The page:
Customizable difficulty and gorgeous art and music help make this brutal mystery dungeon-style RPG an adventure worth tangling with.
By default, Tangledeep will tear you down. This challenging RPG’s intended play style involves permadeath, where you create a character, explore a randomly generated dungeon in turn-based, mystery dungeon style, and then painfully start over whenever death comes. If you’re new to the roguelike style or just brazen, you’re going to die a lot. I sure as hell did. But what kept me coming back to Tangledeep was the fact that, when you die, Tangledeep offers legitimately helpful tips to help smooth out your experience—and that’s in addition to the layers of difficulty customization. With the onslaught of similar styled games out there, Tangledeep might not stick out with its turn-based gameplay and exploration, but it nobly sets itself apart thanks to its variable challenge and mostly clear explanations and hints.
In terms of challenge, Tangledeep doesn’t mess around. Carefully plotting your movements and attacks is paramount as every action you make constitutes a turn that lets every enemy on the map also make a move. Keeping an eye on your health and stamina meters is key, as even in early areas, enemies can gang up on you and make escape difficult. Careless play leads to an abrupt end. Even as I trotted out my umpteenth character into the wilds of the dungeons, I kept learning as well as experimenting. Numerous classes offer up varied play styles. There’s the Brigand class, where you can focus on melee attacks while bouncing around the map using special abilities that obscure your position and confuse enemies. The Floramancer is more ranged as you lay out traps and summon helpful friends to do battle for you. One that struck my curiosity was the Edge Thane, a sword-focused class that uses songs to buff and string together attacks and abilities. More involved and challenging classes involve a focus on long-distance bow-and-arrow play, magic spells, or hand-to-hand combat. A wealth of customization lets you craft your preferred character and play style.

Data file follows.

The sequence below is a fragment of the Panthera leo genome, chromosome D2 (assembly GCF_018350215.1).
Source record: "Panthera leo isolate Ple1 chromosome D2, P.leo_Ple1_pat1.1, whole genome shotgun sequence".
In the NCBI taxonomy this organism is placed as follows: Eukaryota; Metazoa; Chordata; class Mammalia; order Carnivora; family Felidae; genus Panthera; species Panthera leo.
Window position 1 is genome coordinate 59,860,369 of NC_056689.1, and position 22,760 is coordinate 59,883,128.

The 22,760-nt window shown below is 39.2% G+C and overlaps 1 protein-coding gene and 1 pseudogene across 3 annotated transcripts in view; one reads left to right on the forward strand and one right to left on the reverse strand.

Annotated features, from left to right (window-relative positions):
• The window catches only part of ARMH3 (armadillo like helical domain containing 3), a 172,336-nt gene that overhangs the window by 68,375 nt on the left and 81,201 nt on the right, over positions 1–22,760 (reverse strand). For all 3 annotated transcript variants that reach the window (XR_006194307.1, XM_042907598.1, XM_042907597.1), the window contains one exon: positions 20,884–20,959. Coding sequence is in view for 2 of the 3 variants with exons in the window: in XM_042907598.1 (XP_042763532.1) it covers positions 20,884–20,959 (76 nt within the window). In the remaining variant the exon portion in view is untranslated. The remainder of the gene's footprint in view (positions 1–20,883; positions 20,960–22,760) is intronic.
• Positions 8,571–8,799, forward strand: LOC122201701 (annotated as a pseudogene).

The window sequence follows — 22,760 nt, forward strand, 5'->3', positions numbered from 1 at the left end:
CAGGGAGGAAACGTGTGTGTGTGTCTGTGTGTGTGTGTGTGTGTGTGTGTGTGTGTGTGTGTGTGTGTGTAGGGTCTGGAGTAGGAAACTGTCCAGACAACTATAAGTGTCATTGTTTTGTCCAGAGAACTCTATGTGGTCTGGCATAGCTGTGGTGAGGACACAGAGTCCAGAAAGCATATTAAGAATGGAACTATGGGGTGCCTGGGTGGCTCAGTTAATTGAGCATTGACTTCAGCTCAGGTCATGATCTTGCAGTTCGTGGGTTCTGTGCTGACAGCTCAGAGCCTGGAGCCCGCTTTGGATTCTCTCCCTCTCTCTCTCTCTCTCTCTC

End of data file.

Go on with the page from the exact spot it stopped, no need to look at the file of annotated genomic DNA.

Right off the bat you have three difficulty modes: Heroic, Adventure, and Hardcore. Heroic is the intended playstyle, featuring permadeath but also some surviving persistence from run to run. Adventure lets you play the same character even after death while Hardcore destroys your save file after your character dies. Past that, you have modifiers that vary from gentle aids like regenerating health and stamina outside of combat to maniac challenges such as more enemies and less experience points. If there’s an issue with all these variations and tweaks, it’s that they are positively baffling at the outset. Across all the classes and options, you make these initial decisions without actually setting foot anywhere in the game, and the descriptions, while trying to help, can confuse at first glance just as much as they assist. Really it was only through repeated plays that I learned anything about how to play the game and what options I wanted to make use of.
Getting over that hump is worth it because there is so much to do. Aside from the primary quest of working your way through floors of randomly-generated dungeons, multiple mechanics help flesh out the world. The Monster Corral lets you capture monsters and raise and breed them to help you in battle. Item Dream dungeons are quicker one-off challenges, sometimes with bonkers twists, where you can upgrade your gear. In addition to all that, daily and weekly challenge runs all feed into an online leaderboard system if that’s your bag (it’s not mine).
When dealing with the intricacies of the menus and combat, it’s evident that this game originated with a mouse and keyboard. While the conversion to Switch is ultimately fine, the interface is extremely dense and sometimes feels like a square peg of PC controls being shoved into a round hole of Joy-Con. The fact it works on Switch is impressive, but after seeing some smoother PC-to-console transitions lately, this stood out like a sore thumb for Tangledeep.
While the fantastic art style and spectacular soundtrack (featuring tracks from Grant Kirkhope and Hiroki Kikuta) might call to mind masterful 2D Square RPGs from the ‘90s, the gameplay is thoroughly a take on the mystery dungeon style of roguelike. You work your way through random dungeons—complete with all the nonsense you’d expect for mystery dungeon games. Sometimes the stairs to the next floor are right near the entrance. Sometimes the random number generator will just screw you. The very design is brutal and sometimes unfair.
But when Tangledeep strikes you down, it offers advice, recommending healing items, encouraging pet training, and more. That helping hand, combined with the gameplay modifiers, lets you customize the difficulty in a way I haven’t seen in many similar games. These kinds of assist modes are a running thread through games I appreciate, and Tangledeep’s accessibility is wonderful.
Some elements of these mystery dungeon-type games will always be inscrutable, but Tangledeep does the best job I’ve seen at making it playable for everyone. The Switch version might not be ideal thanks to the clumsy interface, but it’s worth figuring it out because underneath the difficulty and few crusty layers lies a beautiful game with a ton of enjoyable RPG variety.